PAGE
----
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Houston Experiences Extreme Flooding As Rain Continues To Fall From Harvey


Tropical Storm Harvey continues to dump rain on Houston, Texas. Those rains have resulted in extreme flooding that has left one person dead in the city. On the line now from Houston is NPR's Marisa Peñaloza. Marisa, where are you right now, and what are you seeing?

MARISA PEÑALOZA, BYLINE: Hi. I am at a shelter. It's called Aldine Education Center. People are being housed, sheltered in the gym. I was told by the shelter manager that there are 400 people inside. It looks pretty crowded. There are dozens and dozens of people outside. And people just keep coming in - full families. The majority of them are from the surrounding areas, I'm told. I'm in the northern part of the city. And to get it here, it took me - the trip should have been 25 minutes. And it took me about two hours to get here...

MARTÍNEZ: Oh, man.

PEÑALOZA: ...Because I was trying multiple combinations - multiple roads. A lot of flooding all around.

MARTÍNEZ: How dangerous were the roads?

PEÑALOZA: Well, I was - I had to turn around many times because there were - because ramps were blocked off. And then from the highway, I could see that, you know, full neighborhoods are in water. I saw a lot of cars just randomly abandoned, you know, some on the median of the road, some on the side, some in the middle of the road - just, you know, plain abandoned. So not many people are driving. And that's a good thing.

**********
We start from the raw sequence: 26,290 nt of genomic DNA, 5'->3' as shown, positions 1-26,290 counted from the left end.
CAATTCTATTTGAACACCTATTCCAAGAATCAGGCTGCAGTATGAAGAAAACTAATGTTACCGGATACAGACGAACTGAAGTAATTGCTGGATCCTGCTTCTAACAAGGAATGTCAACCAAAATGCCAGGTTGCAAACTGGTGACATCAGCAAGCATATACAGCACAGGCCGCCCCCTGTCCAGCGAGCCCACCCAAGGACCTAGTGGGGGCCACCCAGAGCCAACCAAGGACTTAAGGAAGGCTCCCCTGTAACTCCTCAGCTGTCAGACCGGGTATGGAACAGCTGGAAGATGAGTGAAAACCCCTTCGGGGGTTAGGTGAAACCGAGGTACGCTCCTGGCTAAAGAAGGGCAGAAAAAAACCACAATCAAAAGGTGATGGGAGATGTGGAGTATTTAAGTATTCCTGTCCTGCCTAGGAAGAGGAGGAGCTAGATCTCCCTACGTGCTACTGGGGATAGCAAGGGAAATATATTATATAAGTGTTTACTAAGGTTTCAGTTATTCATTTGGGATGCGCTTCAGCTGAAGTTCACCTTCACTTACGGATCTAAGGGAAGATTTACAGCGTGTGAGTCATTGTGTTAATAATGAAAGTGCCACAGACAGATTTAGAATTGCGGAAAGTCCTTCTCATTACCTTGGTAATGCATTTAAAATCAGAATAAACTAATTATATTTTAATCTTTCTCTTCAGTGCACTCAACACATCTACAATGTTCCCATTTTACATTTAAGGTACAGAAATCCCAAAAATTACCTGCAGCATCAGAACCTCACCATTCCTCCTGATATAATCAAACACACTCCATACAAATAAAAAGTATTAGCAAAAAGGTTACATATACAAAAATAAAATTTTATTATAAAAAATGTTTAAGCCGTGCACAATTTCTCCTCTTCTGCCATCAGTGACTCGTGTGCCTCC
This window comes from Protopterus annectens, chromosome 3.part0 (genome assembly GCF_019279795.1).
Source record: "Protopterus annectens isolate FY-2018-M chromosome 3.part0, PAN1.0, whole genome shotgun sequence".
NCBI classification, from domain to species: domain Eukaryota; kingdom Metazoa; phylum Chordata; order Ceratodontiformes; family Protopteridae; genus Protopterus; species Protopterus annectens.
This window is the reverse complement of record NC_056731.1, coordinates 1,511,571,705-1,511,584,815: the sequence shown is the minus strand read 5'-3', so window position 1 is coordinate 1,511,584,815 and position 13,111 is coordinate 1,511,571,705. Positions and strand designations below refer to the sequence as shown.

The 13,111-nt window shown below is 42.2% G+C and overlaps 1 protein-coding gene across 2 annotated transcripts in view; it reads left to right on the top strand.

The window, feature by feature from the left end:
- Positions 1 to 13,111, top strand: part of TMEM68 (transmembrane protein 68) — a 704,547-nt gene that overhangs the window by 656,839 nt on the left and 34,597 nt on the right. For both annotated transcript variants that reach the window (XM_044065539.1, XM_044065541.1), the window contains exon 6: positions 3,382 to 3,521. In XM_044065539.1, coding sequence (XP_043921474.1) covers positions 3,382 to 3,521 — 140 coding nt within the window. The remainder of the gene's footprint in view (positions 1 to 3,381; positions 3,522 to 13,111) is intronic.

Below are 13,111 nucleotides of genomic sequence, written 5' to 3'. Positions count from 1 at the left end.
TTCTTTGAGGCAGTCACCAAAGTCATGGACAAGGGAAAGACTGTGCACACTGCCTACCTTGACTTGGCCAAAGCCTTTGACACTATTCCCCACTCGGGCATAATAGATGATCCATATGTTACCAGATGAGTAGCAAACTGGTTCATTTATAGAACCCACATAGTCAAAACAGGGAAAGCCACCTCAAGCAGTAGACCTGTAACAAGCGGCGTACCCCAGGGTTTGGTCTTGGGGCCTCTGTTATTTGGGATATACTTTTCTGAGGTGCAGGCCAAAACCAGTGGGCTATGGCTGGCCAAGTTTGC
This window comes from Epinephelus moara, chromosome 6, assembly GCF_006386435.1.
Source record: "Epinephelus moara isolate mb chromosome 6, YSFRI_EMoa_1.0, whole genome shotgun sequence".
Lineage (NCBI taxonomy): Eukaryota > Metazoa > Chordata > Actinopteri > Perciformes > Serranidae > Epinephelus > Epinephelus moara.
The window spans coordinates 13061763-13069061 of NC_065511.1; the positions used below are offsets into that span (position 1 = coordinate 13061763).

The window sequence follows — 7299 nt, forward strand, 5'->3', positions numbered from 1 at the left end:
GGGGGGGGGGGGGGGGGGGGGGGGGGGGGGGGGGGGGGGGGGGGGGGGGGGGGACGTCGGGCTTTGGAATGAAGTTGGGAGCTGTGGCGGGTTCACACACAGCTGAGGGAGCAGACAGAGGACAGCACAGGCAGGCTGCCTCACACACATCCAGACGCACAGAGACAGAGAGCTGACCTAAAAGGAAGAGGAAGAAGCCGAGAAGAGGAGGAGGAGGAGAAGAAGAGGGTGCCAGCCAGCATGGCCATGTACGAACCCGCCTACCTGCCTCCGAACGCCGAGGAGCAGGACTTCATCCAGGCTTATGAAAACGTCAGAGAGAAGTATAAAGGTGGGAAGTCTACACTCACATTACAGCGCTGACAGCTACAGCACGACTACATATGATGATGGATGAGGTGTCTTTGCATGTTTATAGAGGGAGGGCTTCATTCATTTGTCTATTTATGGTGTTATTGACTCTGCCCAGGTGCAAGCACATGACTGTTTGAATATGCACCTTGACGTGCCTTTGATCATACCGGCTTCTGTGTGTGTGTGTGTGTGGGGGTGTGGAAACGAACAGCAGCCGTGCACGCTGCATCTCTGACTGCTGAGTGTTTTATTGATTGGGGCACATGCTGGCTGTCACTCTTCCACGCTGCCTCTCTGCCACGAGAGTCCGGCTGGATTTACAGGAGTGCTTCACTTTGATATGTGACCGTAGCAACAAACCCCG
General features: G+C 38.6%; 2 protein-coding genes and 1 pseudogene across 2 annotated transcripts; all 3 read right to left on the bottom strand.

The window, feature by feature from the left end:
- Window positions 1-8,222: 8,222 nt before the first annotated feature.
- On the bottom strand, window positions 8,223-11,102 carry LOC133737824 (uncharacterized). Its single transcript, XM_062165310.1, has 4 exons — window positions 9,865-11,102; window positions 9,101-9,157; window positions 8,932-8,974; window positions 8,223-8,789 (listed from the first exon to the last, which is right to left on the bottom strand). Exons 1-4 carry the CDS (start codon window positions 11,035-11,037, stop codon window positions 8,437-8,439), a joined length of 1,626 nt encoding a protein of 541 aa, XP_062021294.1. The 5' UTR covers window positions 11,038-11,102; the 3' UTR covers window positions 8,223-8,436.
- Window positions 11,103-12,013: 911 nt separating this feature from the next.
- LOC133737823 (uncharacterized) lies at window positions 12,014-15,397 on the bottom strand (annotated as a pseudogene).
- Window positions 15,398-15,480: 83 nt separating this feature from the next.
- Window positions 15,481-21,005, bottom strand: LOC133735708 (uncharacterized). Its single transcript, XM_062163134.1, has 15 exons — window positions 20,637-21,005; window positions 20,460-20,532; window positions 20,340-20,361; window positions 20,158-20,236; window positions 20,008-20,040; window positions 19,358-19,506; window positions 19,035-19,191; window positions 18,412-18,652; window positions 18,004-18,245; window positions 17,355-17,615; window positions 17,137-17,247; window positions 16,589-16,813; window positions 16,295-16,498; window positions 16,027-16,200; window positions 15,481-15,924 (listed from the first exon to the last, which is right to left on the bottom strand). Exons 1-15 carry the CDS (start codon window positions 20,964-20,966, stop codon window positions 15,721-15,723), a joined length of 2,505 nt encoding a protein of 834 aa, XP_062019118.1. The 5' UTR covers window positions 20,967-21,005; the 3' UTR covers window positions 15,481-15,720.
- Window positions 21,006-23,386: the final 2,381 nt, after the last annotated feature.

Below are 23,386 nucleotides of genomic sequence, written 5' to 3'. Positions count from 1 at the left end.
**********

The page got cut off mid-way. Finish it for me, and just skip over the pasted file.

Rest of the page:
MARTÍNEZ: Yeah. Yeah.

PEÑALOZA: Yeah. So it's not very safe. And the rain continues to come. It's pretty heavy at times.

MARTÍNEZ: And you mentioned you're at the shelter. What's the situation there? Are there enough - is there enough room to house people who wind up there?

PEÑALOZA: It seems to me that they're full. The manager wouldn't confirm that. He said that there are about 400 people. I spoke with a family who was actually leaving. They came in about 2:00 a.m. And they're going to a hotel, and they were telling me that they're leaving because they're running out of cots. People are starting to sleep on the floor. They're starting to sleep sitting down in the hallways. It's a pretty intense situation here.

MARTÍNEZ: That's NPR's Marisa Peñaloza. Marisa, thank you very much.

PEÑALOZA: Thank you.

MARTÍNEZ: And NPR will continue to bring you updates from Texas throughout the day and in the days ahead. Transcript provided by NPR, Copyright NPR.

Marisa Peñaloza is a senior producer on NPR's National Desk. Peñaloza's productions are among the signature pieces heard on NPR's award-winning newsmagazines Morning Edition and All Things Considered, as well as weekend shows. Her work has covered a wide array of topics — from breaking news to feature stories, as well as investigative reports.